Have you noticed new barcodes on flyers, websites and on the back of your wine bottle or eticket? Paula Lepore Burrough unearths a new technology.
QR code is short for Quick Response Code. This two-dimensional, black-on-white patterned square reads quickly and can store more data than the standard barcode. It was invented in 1994 to allow the automotive industry to track vehicles during the manufacturing process, but today anyone can discover the fun uses of QR codes. All you need is a mobile device with a camera and QR reader application installed. Encoded information can now consist of almost any type of data. Last year, in America 14 million people were scanning QR codes and the phenomenon is now growing in Hong Kong for both personal and commercial purposes. A QR generator website makes it easy to create a QR code; personal favourite sites include QR Stuff, Kaywa and SnapVu.
Tired of typing out your home address, email or Uniform Resource Locator (URL) address over and over again? You can translate any type of content into a QR code, including images, a document or a set of instructions on Google maps. Simply generate then insert to print or send a QR code via a text message or email. Jazzy QR code uses include making business cards, marketing your product or event on a T-shirt, creating a link to your social site, or using Twittertools for voting. If you’re the organised type, you might find QR Stuff’s integrated foreground colour tool useful for various types of content.
Throw a bit of tech into your next party to distract your text-addict friends. Place some prompting ‘get to know me’ questions around the room using QR codes. Then keep your fingers crossed for some interesting conversations to spark up the ambiance. Or organise a beach scavenger hunt, if you have some young teenagers to entertain for an afternoon. Place QR-coded clues at various locations around the beach to keep them active and engaged. Your efforts to make some use of their mobile devices should at least impress them. Have your guests come prepared with a free QR reader application such as Scan, QR Reader, I-nigma or Easy AR.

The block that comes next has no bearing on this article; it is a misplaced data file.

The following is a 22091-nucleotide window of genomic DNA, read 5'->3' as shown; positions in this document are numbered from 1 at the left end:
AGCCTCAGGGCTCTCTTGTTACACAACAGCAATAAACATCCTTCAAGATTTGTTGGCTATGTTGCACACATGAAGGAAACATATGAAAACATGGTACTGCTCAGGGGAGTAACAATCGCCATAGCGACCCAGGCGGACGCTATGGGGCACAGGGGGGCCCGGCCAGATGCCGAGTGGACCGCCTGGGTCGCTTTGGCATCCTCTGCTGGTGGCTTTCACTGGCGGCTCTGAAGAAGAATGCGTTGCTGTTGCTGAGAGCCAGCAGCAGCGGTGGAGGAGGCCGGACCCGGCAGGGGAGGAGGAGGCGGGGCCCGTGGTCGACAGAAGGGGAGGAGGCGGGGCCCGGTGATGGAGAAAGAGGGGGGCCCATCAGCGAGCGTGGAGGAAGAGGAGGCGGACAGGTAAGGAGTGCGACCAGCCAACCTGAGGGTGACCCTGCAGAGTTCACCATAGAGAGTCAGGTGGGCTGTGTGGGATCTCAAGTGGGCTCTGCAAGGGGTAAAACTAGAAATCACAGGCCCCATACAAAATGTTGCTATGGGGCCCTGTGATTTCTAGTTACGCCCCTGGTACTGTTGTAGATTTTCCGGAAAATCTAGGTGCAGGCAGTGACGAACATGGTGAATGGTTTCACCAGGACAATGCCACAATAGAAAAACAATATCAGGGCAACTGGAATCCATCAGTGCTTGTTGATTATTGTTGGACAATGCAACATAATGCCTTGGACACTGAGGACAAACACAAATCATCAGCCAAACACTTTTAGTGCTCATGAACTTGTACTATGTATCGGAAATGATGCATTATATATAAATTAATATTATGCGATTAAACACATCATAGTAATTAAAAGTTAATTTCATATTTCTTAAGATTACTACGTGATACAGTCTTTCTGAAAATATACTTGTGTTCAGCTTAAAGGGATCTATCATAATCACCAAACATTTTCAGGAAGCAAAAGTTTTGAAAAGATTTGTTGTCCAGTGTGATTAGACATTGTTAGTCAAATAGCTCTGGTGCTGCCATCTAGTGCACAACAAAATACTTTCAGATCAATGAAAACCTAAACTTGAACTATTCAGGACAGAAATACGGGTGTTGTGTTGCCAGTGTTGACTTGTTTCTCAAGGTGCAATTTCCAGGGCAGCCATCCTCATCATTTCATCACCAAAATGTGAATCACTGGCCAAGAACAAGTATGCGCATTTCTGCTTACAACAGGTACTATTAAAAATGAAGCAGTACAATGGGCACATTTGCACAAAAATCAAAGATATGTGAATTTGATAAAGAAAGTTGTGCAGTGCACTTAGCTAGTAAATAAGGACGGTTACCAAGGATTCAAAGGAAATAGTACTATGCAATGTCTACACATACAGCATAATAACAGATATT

QR Voice is a very simple web-based application that allows you to record or type text in 40 different languages. Once encoded, your message (of up to 100 characters) is reproduced with a synthesised voice. Another nifty feature, if you know how to say something in another language, but are not sure how to write it, this application will transpose your voice into text. Be creative and leave a voice message in a holiday greeting card or use QR Voice reflections at an art or design technology exhibition. In the future, QR Music (QR code discs) may replace existing music media. This is simply because the QR codes will hold more content in less space.
Augmented Reality (AR)
Cool new technology is using QR codes to create three-dimensional (3D) AR images; String AR Showcase is a good place to explore. After installing the application, you are directed to a website to print out a few pictures. You then use the application to scan the printed pictures and watch the 3D images appear. Or, if you are collecting resources for a project, try Daqri. This online tool allows you to add various types of content including AR images. You’ll find additional AR content at Google Sketchup Warehouse, Flat Pyramid and Turbosquid. The beauty is that others can share their thoughts by leaving comments for you.